Commemoration in Amersfoort May 4th 2014
Report: Philip van Leeuwen
Pictures: Marit Stellaard, Nationaal Monument Kamp Amersfoort
Some six months ago, made necessary by unfortunate circumstances, I had to pay a visit to the cemetery of Amersfoort. There I made the discovery that the grounds of the here so-called ‘ Rusthof ‘, also accommodate a large number of military graves. More than 400 fallen soldiers from both World Wars, coming from many foreign nations, have found their final resting place at this location. This part of the cemetery has accordingly been divided into sections of ‘Countries of Origin ‘. Here, the Commonwealth War Graves Commission is responsible for the graves of 234 soldiers coming from different countries of the British Commonwealth and as I discovered among them 60 Canadians. The entire site is exceedingly marvellously landscaped and lies among a beautiful, mature vegetation.
The discovery of the graves of these Canadian casualties made me aware that in future ceremonies, a delegation coming from The Royal Canadian Legion should not be permitted to be absent. After a short consultation with the Organising 4 and 5 May Committee of the city of Amersfoort, I was cordially invited to, on behalf of our branch, lay a wreath during the upcoming May 4th Remembrance Ceremony.
The ceremony, from start to finish, takes place almost entirely in silence and is quite different from what we usually are accustomed to. Departing from the visitor’s centre of former World War Two concentration camp Amersfoort at around18.50 hours an immense long procession sets in motion towards the statue of ‘The Stone Man’. This image is erected at the end of a 350 metres long former shooting range which during World War II, under barbaric conditions was completely excavated by prisoners. Later countless prisoners of Kamp Amersfoort were here executed and temporarily buried. At the foot of this statue with the official name, “Prisoner standing in front of the firing squad”, wreaths were laid, after which the entire procession again continued its way but now in reverse order. The head of the procession had already entirely made its way back over the full 350 metres to discover that the tail end of the procession had yet to start with that part of the silent march. Reliable sources make note of more than 1600 visitors.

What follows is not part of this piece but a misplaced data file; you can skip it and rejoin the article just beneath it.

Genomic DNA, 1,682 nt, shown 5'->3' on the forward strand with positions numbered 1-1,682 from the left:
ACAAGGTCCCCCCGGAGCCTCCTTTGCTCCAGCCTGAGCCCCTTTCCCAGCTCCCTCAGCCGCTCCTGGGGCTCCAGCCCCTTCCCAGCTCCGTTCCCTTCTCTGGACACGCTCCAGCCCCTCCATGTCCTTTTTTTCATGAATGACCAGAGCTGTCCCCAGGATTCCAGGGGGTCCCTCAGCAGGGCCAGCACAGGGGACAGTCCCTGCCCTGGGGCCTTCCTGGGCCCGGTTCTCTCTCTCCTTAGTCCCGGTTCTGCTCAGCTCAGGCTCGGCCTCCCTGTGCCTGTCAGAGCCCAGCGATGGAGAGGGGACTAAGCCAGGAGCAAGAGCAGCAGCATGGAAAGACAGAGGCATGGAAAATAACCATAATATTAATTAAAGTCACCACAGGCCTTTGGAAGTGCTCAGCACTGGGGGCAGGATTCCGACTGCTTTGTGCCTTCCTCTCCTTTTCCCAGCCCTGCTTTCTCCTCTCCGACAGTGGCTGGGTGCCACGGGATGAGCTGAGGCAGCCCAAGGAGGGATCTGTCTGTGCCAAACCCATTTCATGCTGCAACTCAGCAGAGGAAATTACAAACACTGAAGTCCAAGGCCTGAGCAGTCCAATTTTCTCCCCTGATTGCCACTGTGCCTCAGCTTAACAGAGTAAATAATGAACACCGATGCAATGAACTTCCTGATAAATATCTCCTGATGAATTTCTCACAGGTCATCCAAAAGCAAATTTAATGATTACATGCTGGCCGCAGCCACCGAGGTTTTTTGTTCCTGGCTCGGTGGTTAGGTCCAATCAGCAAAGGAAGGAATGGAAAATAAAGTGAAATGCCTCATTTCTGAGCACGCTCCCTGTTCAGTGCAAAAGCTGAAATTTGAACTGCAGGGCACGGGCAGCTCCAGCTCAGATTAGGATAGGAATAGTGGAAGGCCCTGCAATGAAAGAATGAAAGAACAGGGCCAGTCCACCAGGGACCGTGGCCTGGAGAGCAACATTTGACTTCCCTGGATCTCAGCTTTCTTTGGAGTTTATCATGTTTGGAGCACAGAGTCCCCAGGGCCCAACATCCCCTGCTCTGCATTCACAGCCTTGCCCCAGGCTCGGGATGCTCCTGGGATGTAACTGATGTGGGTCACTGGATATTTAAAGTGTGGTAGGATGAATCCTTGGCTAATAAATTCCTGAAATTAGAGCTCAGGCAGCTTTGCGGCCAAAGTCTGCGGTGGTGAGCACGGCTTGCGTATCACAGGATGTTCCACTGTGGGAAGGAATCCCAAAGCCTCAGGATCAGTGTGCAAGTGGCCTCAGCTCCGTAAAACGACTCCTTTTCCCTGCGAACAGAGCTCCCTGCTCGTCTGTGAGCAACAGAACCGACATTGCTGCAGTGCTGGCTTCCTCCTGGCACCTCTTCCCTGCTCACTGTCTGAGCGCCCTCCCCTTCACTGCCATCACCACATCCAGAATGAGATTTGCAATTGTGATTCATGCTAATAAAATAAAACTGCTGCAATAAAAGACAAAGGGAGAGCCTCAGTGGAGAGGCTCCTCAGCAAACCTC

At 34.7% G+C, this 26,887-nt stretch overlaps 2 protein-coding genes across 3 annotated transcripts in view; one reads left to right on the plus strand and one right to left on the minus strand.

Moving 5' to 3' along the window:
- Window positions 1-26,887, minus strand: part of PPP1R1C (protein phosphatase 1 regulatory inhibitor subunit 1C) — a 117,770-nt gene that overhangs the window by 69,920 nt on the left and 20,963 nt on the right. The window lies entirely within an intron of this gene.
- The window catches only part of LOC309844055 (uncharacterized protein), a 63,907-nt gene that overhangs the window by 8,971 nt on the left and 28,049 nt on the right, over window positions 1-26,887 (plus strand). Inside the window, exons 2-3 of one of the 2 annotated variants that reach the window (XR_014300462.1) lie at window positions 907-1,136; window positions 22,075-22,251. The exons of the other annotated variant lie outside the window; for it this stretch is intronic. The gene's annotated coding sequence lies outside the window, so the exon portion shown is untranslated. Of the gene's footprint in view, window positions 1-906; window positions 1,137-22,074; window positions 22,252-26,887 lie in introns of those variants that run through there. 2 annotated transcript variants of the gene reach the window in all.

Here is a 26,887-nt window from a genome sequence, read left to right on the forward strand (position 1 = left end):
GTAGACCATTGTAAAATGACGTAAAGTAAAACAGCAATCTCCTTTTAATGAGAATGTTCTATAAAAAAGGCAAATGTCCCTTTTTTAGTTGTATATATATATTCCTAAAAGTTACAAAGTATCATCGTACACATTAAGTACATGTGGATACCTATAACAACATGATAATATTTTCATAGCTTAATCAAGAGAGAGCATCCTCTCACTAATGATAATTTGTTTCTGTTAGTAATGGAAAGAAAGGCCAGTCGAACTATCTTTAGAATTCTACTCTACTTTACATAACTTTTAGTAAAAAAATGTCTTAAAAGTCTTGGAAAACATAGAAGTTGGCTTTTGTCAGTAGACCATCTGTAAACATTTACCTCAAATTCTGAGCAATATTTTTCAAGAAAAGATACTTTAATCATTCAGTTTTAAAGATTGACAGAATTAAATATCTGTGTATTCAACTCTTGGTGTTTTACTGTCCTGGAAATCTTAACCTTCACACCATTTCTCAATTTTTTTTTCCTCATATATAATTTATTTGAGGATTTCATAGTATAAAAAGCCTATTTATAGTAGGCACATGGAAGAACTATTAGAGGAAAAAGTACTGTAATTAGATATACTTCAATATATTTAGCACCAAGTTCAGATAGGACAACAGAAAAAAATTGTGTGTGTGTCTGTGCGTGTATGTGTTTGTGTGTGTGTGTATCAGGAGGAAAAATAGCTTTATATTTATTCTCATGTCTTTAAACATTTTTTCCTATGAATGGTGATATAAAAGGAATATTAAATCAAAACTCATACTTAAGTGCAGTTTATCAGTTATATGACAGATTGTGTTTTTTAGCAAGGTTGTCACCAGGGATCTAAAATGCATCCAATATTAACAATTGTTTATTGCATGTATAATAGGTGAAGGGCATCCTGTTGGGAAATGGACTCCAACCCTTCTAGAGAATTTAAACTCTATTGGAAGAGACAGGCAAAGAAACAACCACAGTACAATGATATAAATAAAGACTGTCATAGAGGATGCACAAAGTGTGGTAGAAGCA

The silent march then took to the public road and upon completing the distance of approximately ¾ kilometres it arrived at the military graves of ‘Rusthof ‘. At the entrance the many flags of the countries from which all victims came from were hanging at half mast. Accompanied by an orchestra the mayors of the cities of Amersfoort and Leusden laid wreaths, the national anthem was played and the two minutes of silence were observed.
The procession once again set in to motion and after passing through the graves of Dutch soldiers, where wreaths were laid, we reached the area ‘The Commonwealth’ section of the cemetery. There, simultaneously with a member of The Royal British Legion, the two of us laid our wreaths at the foot of The Cross of Sacrifice. This under the watchful eye of the front part of the participants of the silent procession. A solemn visit to the neighbouring Russian field of honour brought the event to an end at approximately 8:15 pm.
In Amersfoort, I was permitted to take part in a memorial service held at a magnificent location together with an enormous amounts of participants. It turned out to be something new and not quite that what we are accustomed to. Nevertheless a commemoration in which a firm participation on our part would certainly be well in place. In fact, the Honour Guard and the better part of the tiny ‘military’ presence has, to date been fulfilled by five members of the British Legion who annually come over from England. A bunch of great guys. The members of the ‘Dutch League of Brothers in Arms’ with whom I later spent some time, also insisted on a supplement from the ranks of The Royal Canadian Legion branch 005.I only hope that I can find the correct words to inspire the comrades of our branch of the Royal Canadian Legion and to spark their enthusiasm so that in future participation on our side will be expanded in Amersfoort. Because truly………. here is where we belong, here we are in place and here we can mean the difference.It was an honour and a pleasure to have been in Amersfoort.Herdenking in Amersfoort op 4 mei 2014
Verslaglegging: Philip van Leeuwen
Foto’s: Marit Stellaard, Nationaal Monument Kamp Amersfoort